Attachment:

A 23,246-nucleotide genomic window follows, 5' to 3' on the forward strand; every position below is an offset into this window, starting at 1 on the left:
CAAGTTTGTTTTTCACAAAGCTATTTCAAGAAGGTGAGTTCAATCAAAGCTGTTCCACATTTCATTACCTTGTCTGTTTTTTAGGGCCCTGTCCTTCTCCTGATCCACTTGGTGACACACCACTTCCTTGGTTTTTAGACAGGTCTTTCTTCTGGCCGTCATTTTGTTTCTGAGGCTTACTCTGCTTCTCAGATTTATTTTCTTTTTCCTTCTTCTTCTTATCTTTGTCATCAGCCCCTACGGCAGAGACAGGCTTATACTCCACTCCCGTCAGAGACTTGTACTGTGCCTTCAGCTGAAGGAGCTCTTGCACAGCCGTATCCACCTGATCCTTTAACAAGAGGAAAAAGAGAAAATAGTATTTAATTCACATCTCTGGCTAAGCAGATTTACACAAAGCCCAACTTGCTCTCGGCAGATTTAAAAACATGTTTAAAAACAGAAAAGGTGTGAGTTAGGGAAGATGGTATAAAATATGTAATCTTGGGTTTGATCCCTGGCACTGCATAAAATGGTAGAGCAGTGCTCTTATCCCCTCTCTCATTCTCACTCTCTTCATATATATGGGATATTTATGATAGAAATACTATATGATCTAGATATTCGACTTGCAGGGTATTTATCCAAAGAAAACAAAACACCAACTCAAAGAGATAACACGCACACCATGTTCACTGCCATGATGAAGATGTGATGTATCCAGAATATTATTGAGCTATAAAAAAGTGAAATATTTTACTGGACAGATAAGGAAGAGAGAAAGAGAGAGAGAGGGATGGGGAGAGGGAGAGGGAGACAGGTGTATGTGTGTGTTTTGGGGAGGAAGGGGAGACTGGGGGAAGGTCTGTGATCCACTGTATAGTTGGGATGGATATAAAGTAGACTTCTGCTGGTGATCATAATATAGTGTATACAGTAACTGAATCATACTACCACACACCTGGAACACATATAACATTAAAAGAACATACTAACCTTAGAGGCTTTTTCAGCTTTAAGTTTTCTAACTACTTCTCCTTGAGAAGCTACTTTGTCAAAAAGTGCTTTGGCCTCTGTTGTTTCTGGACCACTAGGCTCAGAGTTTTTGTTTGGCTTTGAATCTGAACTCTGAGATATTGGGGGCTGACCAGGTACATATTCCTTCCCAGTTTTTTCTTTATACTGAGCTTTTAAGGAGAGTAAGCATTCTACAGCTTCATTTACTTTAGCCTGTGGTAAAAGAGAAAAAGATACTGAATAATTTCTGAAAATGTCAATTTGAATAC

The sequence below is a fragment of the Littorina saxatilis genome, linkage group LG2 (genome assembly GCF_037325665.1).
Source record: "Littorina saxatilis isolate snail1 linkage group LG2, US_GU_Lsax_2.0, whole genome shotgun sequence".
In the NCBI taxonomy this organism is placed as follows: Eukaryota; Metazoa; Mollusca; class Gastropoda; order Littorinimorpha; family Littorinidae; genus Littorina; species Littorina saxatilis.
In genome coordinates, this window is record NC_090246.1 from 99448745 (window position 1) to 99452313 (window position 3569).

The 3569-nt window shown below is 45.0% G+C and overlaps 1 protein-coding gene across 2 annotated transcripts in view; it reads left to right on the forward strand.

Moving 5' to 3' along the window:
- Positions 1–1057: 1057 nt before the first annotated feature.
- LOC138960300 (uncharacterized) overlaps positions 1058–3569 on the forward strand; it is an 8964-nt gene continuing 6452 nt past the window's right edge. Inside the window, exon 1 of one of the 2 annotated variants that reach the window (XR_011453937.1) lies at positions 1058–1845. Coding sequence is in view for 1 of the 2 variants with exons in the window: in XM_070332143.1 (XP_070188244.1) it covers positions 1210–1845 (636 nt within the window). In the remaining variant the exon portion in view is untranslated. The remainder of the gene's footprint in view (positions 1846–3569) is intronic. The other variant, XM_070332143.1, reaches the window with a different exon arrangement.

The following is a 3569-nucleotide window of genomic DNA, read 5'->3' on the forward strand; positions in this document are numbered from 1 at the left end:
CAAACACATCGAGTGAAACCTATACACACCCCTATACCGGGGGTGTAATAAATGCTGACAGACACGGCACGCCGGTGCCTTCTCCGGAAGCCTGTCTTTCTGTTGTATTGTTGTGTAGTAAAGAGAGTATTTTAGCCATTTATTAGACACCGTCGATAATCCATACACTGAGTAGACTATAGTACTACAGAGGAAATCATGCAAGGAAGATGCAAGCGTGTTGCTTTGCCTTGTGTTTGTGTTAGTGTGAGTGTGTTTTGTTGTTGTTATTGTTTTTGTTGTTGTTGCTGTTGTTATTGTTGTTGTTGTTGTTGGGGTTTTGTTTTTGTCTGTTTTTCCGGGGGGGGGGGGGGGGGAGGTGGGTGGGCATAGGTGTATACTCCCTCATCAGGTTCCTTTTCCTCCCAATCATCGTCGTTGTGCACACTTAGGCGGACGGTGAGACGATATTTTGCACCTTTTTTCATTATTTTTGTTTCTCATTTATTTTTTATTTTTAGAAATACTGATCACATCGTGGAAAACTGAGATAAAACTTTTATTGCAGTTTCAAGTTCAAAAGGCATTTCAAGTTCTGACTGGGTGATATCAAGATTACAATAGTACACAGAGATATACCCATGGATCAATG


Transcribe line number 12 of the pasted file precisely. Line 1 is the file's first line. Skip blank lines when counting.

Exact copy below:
CAAACACATCGAGTGAAACCTATACACACCCCTATACCGGGGGTGTAATAAATGCTGACAGACACGGCACGCCGGTGCCTTCTCCGGAAGCCTGTCTTTCTGTTGTATTGTTGTGTAGTAAAGAGAGTATTTTAGCCATTTATTAGACACCGTCGATAATCCATACACTGAGTAGACTATAGTACTACAGAGGAAATCATGCAAGGAAGATGCAAGCGTGTTGCTTTGCCTTGTGTTTGTGTTAGTGTGAGTGTGTTTTGTTGTTGTTATTGTTTTTGTTGTTGTTGCTGTTGTTATTGTTGTTGTTGTTGTTGGGGTTTTGTTTTTGTCTGTTTTTCCGGGGGGGGGGGGGGGGGAGGTGGGTGGGCATAGGTGTATACTCCCTCATCAGGTTCCTTTTCCTCCCAATCATCGTCGTTGTGCACACTTAGGCGGACGGTGAGACGATATTTTGCACCTTTTTTCATTATTTTTGTTTCTCATTTATTTTTTATTTTTAGAAATACTGATCACATCGTGGAAAACTGAGATAAAACTTTTATTGCAGTTTCAAGTTCAAAAGGCATTTCAAGTTCTGACTGGGTGATATCAAGATTACAATAGTACACAGAGATATACCCATGGATCAATG